Derek Barnett and the Importance of Cornering

The 2017 NFL Draft will feature many edge rushing prospects that have the potential to be elite players in the NFL. However, one name often mentioned might have trouble reaching that elite level. Jon Ledyard breaks down University of Tennessee prospect Derek Barnett and how his cornering ability leaves something to be desired. 

Dan Hatman recently wrote an outstanding glossary piece on the art of cornering, which aptly described the way that many of the elite edge rushers win in the game of football today. Physicality and power will always have a place in a pass rusher’s repertoire, but athleticism and flexibility have become a key measuring stick for the premier edge defenders in the game today. Von Miller, Justin Houston, DeMarcus Ware, Ezekiel Ansah, Khalil Mack, and even J.J. Watt all have that unique ability to bend the edge and flatten quickly to the passer, showing elite-level flexion and quickness around an opposing offensive tackle’s outside hip.

There are several pass rushers in the 2017 class who show that elite cornering ability as well. Texas A&M’s Myles Garrett is an excellent athlete with some impressive lower body flexibility, especially considering how long his frame is. Tim Williams excels at winning the edge, while Carl Lawson combines a high-quality burst with strong hand usage and just enough hip wiggle to corner at a high level as well. However, one pass rusher who is often mentioned in the same breath as these exciting prospects, but perhaps shouldn’t be, is Tennessee’s Derek Barnett, a thickly built defensive end entering his true junior season this fall.

Before we get to the tape and start evaluating Barnett’s skill set, let’s examine his resumé. The third-year defender has an awards list of accomplishments longer than Le’Raven Clark’s arms. That recognition comes largely due to the impressive production that Barnett has posted during his two collegiate seasons, starting 23 of a possible 26 games and performing at a consistently high level. In 2014, Barnett had 72 tackles, 20.5 tackles for loss and ten sacks as a true freshman. Last season was more of the same, as the 6-3, 265-pound defensive end recorded 69 tackles, 12.5 tackles for loss, and ten sacks in 13 games.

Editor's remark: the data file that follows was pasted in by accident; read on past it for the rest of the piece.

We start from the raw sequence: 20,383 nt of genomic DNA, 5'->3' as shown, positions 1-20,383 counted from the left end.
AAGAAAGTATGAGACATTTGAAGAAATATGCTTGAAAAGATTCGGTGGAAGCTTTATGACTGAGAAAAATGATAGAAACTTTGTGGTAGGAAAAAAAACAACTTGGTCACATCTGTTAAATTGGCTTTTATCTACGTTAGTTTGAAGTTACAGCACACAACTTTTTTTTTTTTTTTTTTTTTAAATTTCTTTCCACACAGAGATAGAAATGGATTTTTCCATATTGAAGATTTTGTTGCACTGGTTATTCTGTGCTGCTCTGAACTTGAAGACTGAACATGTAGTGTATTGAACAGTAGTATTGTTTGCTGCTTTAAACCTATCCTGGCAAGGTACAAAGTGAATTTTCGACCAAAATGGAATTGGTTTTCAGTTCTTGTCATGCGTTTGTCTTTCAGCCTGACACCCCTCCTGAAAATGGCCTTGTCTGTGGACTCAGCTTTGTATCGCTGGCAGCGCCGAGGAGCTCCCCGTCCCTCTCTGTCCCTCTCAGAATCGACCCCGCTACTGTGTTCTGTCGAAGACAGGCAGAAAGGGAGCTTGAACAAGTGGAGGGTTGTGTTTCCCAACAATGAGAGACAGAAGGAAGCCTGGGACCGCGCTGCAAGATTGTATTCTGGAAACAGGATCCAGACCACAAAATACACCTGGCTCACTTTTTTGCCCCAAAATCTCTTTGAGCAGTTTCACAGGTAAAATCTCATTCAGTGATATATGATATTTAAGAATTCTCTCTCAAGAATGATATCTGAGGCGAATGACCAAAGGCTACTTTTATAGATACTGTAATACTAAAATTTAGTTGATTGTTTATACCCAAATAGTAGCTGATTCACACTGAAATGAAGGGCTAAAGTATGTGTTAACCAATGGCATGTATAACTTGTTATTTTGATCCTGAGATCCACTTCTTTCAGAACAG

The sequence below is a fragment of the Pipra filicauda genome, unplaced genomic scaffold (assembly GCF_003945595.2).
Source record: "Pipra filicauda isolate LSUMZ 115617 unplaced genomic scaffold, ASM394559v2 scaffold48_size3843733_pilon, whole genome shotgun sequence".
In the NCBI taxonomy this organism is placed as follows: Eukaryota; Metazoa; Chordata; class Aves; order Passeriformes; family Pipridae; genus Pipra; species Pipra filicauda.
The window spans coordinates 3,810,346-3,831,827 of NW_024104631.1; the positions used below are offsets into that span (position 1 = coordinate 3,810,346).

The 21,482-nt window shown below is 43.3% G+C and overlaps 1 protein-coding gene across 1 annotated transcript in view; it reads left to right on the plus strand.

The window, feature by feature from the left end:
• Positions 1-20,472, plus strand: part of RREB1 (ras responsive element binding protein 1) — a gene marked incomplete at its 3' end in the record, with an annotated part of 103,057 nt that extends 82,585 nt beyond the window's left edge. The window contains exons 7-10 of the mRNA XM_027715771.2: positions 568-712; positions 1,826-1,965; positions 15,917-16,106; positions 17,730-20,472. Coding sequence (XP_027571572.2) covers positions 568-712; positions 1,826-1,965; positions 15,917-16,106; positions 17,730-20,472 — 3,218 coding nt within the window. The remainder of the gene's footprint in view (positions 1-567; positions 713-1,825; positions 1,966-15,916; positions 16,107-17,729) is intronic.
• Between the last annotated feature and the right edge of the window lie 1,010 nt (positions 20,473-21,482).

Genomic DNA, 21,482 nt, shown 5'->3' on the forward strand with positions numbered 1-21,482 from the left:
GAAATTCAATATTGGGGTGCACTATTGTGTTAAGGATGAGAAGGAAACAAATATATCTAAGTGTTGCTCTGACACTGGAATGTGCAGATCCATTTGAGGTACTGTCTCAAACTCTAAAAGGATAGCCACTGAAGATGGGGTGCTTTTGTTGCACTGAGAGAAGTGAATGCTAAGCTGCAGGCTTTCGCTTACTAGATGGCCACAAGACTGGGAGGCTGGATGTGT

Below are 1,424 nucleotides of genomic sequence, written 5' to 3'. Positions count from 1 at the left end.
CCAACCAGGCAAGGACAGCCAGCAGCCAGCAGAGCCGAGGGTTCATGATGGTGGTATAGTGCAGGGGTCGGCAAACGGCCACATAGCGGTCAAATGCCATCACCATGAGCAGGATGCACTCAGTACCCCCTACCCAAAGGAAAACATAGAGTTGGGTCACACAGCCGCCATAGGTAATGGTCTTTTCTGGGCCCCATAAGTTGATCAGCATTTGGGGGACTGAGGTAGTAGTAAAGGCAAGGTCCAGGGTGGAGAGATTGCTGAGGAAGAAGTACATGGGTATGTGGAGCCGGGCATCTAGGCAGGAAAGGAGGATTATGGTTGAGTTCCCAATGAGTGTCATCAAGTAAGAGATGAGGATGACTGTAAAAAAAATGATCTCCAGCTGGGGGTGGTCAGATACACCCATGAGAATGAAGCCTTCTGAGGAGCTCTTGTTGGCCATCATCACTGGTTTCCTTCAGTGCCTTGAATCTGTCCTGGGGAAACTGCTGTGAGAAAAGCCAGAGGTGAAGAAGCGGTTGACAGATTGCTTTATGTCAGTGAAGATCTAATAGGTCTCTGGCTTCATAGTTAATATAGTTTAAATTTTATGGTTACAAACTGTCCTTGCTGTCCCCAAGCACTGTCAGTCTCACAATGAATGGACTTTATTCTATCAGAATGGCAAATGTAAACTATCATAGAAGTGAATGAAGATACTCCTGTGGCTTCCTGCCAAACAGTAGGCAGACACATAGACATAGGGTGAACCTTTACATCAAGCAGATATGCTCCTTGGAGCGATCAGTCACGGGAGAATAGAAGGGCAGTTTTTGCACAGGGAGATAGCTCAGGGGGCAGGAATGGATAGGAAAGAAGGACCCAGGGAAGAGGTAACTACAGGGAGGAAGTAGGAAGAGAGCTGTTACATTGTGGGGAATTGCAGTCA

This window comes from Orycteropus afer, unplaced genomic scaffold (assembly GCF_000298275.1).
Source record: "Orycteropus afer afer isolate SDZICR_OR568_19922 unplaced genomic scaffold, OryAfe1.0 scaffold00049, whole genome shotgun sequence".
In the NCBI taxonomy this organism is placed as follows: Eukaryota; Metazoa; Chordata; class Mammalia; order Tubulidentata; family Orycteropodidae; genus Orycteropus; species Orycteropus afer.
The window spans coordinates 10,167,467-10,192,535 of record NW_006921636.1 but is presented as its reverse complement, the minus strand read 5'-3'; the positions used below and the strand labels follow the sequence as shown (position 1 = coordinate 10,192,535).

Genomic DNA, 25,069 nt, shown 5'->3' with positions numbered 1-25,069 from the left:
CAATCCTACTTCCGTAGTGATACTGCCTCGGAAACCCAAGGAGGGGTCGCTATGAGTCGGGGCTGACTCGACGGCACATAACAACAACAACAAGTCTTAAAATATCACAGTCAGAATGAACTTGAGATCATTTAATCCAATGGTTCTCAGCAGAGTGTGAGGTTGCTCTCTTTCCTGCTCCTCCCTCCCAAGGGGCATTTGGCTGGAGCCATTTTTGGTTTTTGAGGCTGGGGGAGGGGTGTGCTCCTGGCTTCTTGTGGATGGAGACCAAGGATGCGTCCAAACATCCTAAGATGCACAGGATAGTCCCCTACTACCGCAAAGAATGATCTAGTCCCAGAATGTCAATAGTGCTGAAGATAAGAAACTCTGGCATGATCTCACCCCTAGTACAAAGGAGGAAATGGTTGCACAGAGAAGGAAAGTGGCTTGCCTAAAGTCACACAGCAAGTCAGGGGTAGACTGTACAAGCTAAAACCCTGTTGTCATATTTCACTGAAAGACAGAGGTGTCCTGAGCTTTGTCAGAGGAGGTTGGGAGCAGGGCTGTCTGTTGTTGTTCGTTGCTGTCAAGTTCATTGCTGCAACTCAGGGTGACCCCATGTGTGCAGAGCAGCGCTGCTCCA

So with outstanding production and SEC experience for a 20 year-old athlete, Barnett is instantly one of the top prospects on paper at his position in the 2017 class. I went to the tape to see how his statistical output was achieved. It didn’t take long to note how impressive Barnett is as a run defender, showing the strength and awareness to excel at the point of attack. He understands proper positioning and leverage, setting the edge with good arm extension and active feet to continue working to the boundary as a force defender. At some point during the coming months, I’ll write more in-depth about Barnett’s prowess as a run defender, because it is an impressive aspect of his skill set that deserves recognition. But today we’re looking at how he performs as a pass rusher, focusing chiefly on his cornering ability.

Too often Barnett struggles to turn the edge on his path to the quarterback, showing tight hips and a lack of fluidity in his lower half. Here are a few examples:

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Elite edge rushers possess the ability to drop their hips at the top of the arc, dipping underneath the opposing tackle’s punch to trim the corner to the quarterback. Barnett struggles to drop his weight on this play, no doubt resulting from a lack of flexibility from the waist down. He does a good job keeping his shoulders square during his initial strides upfield, but the burst and explosive movement to clear the edge cleanly just isn’t quite there. Because of this, his arc is too wide, resulting in Barnett simply being run upfield and out of the action.

Even from a two-point stance, the results are pretty similar.

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Early in this rep, Barnett recognizes he won’t win the edge, so he opts to counter with a spin back inside. The idea is great, but the execution too methodical and  representative of his limited agility and fluidity when compared to other edge rushers in the 2017 draft-eligible class.

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Flexibility manifests itself in several ways, one of which is stride length. As the above play shows, Barnett’s strides simply do not cover a lot of ground after his initial first step, which often allows opposing offensive tackles to reach their landmark with ease, setting up to defend the edge before the junior defender can arrive. That’s an issue he may not be able to fix moving forward, which could limit his effectiveness off the edge.